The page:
It’s 2005. Nick Farmer is a thirty-five-year-old bond trader with Bear Stearns clearing seven figures a year. The novelty of a work-related nightlife centering on liquor, hookers, and cocaine has long since worn thin, though Nick remains keenly addicted to his annual bonus. But the lifestyle is taking a toll on his marriage and on him.
When a nerdy analyst approaches him with apocalyptic prognostications of where Bear’s high-flying mortgage-backed securities trading may lead, Nick is presented with the kind of ethical dilemma he’s spent a lifetime avoiding. Throw in a hot financial journalist who seems to be more interested in him than in the percolating financial armageddon and the prospect that his own wife may have found a new romantic interest of her own, and you have the recipe for Nick’s personal and professional implosion.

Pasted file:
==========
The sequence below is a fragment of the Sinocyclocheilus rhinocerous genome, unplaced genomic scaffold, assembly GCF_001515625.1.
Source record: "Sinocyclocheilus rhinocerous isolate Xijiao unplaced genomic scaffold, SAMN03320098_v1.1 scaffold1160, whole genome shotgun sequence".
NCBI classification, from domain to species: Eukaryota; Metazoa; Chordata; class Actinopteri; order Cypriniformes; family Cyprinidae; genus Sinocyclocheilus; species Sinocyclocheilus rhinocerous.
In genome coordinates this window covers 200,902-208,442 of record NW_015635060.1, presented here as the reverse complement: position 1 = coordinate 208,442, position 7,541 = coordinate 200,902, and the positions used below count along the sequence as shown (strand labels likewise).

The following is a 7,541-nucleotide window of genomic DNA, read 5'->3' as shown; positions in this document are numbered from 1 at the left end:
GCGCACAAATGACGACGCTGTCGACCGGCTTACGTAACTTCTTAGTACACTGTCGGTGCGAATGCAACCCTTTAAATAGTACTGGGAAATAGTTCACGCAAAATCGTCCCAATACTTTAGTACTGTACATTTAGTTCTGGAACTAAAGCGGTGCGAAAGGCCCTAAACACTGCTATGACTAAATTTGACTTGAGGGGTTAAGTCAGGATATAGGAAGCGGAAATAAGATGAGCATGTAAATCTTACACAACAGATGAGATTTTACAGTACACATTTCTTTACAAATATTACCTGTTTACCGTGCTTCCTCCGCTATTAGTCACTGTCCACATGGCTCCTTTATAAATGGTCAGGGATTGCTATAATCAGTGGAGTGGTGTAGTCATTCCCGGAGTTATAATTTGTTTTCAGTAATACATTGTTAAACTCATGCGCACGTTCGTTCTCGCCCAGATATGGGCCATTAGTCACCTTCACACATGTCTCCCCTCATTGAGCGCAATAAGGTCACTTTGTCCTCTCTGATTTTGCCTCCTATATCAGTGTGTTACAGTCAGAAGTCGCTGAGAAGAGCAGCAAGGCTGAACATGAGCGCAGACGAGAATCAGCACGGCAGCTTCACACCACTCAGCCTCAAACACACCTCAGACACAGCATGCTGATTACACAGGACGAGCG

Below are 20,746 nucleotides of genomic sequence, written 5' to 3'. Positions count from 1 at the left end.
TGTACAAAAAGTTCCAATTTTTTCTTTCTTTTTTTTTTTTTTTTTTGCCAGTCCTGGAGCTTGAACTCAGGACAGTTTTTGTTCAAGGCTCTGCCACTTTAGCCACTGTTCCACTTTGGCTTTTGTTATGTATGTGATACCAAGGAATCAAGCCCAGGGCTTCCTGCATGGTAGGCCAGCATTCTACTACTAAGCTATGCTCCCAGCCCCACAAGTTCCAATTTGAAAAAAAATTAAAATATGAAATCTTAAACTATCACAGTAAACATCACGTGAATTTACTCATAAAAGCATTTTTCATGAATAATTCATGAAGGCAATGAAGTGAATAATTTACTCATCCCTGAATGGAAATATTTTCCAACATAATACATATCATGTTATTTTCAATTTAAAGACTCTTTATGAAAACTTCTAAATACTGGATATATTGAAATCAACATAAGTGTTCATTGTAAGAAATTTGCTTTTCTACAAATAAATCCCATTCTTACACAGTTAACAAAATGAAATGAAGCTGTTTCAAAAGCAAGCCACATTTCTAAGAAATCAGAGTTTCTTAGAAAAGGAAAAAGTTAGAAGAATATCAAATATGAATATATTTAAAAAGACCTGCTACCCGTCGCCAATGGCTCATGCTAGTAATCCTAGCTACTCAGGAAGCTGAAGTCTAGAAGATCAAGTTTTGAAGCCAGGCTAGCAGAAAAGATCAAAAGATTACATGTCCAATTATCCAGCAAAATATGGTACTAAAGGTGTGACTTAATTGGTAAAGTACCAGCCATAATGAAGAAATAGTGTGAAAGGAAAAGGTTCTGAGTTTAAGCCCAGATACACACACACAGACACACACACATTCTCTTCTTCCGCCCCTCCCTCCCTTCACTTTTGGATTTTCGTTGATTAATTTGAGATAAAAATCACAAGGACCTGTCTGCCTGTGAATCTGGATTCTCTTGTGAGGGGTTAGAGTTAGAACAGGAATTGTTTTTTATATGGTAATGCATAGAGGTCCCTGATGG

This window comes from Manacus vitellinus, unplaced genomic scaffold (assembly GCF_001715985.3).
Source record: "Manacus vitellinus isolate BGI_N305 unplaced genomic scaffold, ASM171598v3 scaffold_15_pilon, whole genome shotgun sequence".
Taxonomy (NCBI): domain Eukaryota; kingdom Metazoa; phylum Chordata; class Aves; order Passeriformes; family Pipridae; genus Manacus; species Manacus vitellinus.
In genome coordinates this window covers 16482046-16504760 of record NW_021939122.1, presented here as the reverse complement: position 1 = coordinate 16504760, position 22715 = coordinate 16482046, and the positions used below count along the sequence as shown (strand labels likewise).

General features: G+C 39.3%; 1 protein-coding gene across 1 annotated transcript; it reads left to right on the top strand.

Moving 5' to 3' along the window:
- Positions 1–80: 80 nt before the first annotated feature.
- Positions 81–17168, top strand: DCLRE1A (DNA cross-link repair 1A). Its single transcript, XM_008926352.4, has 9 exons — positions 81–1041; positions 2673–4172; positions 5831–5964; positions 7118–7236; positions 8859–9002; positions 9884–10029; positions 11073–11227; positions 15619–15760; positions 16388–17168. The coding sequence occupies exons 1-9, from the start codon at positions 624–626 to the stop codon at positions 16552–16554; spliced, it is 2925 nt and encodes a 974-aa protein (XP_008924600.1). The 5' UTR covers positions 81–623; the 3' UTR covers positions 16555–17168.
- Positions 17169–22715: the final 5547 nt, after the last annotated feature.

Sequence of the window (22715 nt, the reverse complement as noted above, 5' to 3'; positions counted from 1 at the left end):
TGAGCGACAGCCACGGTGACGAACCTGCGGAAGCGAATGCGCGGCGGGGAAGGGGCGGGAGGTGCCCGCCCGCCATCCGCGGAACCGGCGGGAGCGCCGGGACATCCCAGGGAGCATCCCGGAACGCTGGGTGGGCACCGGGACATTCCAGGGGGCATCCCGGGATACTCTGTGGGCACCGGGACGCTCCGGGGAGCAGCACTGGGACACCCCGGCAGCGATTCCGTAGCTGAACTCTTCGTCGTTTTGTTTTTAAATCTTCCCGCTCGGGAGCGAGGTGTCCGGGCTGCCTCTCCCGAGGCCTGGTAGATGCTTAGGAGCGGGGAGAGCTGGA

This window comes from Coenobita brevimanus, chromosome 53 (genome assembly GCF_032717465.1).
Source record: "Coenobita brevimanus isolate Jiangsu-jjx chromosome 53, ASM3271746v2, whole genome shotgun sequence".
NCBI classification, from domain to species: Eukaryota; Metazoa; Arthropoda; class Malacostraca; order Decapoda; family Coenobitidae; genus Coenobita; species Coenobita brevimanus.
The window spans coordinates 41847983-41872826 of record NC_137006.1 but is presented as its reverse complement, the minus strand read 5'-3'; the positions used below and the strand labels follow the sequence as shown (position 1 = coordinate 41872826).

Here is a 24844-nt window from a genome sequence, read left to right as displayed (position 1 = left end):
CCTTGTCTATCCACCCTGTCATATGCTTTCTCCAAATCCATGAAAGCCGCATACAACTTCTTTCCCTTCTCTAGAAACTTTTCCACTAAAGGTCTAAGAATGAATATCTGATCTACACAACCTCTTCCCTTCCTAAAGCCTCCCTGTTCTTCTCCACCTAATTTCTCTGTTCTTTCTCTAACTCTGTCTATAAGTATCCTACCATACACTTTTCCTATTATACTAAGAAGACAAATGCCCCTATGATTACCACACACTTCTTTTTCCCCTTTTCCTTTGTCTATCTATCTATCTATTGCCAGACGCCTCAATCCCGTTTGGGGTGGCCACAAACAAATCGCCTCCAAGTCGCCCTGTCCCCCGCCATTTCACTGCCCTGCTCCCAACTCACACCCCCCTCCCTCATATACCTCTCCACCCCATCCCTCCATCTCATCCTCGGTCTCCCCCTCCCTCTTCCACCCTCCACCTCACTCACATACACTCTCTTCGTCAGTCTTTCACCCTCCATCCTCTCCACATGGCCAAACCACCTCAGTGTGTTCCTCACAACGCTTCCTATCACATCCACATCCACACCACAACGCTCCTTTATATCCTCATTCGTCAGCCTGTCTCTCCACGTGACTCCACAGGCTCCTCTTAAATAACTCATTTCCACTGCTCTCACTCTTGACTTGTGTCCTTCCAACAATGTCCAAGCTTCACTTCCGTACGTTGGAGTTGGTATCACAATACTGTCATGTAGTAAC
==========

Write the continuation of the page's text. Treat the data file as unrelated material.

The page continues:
By turns hilarious and harrowing, Ghosts of Manhattan follows a winning but flawed character as he struggles to find the right path in a complicated urban heart of darkness.